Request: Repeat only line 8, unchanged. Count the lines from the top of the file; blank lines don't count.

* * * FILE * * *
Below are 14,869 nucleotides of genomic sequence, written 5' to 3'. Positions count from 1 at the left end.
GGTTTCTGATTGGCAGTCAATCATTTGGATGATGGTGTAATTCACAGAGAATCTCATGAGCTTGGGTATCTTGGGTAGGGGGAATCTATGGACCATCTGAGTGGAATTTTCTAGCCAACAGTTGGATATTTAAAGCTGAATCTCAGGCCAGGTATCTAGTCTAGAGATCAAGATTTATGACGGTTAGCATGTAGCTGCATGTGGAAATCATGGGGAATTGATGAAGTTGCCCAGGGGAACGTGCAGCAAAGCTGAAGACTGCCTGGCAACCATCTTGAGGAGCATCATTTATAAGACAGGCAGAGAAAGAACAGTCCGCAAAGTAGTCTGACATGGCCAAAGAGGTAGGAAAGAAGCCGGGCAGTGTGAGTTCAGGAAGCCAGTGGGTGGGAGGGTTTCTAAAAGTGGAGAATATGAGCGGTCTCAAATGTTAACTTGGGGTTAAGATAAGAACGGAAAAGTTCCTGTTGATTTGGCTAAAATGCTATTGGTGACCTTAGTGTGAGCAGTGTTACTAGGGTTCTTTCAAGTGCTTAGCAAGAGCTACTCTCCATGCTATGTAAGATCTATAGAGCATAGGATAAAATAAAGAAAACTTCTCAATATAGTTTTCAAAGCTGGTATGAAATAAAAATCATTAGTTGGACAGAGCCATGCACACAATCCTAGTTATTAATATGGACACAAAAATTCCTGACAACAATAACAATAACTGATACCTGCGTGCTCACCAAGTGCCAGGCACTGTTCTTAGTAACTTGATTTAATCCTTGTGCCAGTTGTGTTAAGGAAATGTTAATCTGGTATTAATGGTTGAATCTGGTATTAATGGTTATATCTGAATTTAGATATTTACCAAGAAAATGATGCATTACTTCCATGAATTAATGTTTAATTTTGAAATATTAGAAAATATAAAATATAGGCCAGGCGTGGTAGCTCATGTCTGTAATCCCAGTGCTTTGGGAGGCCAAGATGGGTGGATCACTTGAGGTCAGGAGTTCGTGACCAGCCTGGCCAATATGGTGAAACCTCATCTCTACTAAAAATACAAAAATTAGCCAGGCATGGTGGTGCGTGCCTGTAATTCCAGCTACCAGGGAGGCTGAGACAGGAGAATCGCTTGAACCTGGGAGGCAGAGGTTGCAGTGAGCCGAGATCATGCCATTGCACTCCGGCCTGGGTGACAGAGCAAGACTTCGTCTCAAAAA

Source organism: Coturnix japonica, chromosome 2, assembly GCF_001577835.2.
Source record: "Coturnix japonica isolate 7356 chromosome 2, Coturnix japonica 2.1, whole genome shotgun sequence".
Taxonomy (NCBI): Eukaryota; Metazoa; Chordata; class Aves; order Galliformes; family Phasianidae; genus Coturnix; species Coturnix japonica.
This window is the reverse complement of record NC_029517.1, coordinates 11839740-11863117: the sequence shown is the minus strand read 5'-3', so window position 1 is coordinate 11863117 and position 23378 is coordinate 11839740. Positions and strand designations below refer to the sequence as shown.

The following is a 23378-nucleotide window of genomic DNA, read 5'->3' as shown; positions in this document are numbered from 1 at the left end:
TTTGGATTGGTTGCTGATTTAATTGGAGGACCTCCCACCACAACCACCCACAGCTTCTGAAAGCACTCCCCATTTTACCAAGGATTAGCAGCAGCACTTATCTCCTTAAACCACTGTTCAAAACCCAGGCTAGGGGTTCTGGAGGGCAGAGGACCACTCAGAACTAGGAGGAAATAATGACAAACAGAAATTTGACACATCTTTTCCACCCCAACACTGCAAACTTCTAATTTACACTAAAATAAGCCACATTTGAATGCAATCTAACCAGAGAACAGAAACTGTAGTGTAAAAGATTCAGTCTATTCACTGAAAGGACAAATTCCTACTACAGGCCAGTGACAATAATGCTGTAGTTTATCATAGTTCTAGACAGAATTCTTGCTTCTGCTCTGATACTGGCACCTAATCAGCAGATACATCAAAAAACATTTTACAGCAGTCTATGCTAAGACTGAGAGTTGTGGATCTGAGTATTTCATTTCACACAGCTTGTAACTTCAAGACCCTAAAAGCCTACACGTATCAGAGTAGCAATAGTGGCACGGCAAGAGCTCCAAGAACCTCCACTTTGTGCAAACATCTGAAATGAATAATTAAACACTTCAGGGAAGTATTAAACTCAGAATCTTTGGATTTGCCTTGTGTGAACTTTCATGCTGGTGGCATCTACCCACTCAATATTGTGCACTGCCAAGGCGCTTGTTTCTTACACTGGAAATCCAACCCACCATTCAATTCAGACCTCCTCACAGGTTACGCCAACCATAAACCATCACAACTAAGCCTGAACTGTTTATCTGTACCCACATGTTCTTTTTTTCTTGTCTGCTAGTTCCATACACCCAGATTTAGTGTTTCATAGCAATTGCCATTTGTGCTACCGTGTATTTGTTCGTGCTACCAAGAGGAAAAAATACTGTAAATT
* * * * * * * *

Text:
TTTGGATTGGTTGCTGATTTAATTGGAGGACCTCCCACCACAACCACCCACAGCTTCTGAAAGCACTCCCCATTTTACCAAGGATTAGCAGCAGCACTTATCTCCTTAAACCACTGTTCAAAACCCAGGCTAGGGGTTCTGGAGGGCAGAGGACCACTCAGAACTAGGAGGAAATAATGACAAACAGAAATTTGACACATCTTTTCCACCCCAACACTGCAAACTTCTAATTTACACTAAAATAAGCCACATTTGAATGCAATCTAACCAGAGAACAGAAACTGTAGTGTAAAAGATTCAGTCTATTCACTGAAAGGACAAATTCCTACTACAGGCCAGTGACAATAATGCTGTAGTTTATCATAGTTCTAGACAGAATTCTTGCTTCTGCTCTGATACTGGCACCTAATCAGCAGATACATCAAAAAACATTTTACAGCAGTCTATGCTAAGACTGAGAGTTGTGGATCTGAGTATTTCATTTCACACAGCTTGTAACTTCAAGACCCTAAAAGCCTACACGTATCAGAGTAGCAATAGTGGCACGGCAAGAGCTCCAAGAACCTCCACTTTGTGCAAACATCTGAAATGAATAATTAAACACTTCAGGGAAGTATTAAACTCAGAATCTTTGGATTTGCCTTGTGTGAACTTTCATGCTGGTGGCATCTACCCACTCAATATTGTGCACTGCCAAGGCGCTTGTTTCTTACACTGGAAATCCAACCCACCATTCAATTCAGACCTCCTCACAGGTTACGCCAACCATAAACCATCACAACTAAGCCTGAACTGTTTATCTGTACCCACATGTTCTTTTTTTCTTGTCTGCTAGTTCCATACACCCAGATTTAGTGTTTCATAGCAATTGCCATTTGTGCTACCGTGTATTTGTTCGTGCTACCAAGAGGAAAAAATACTGTAAATT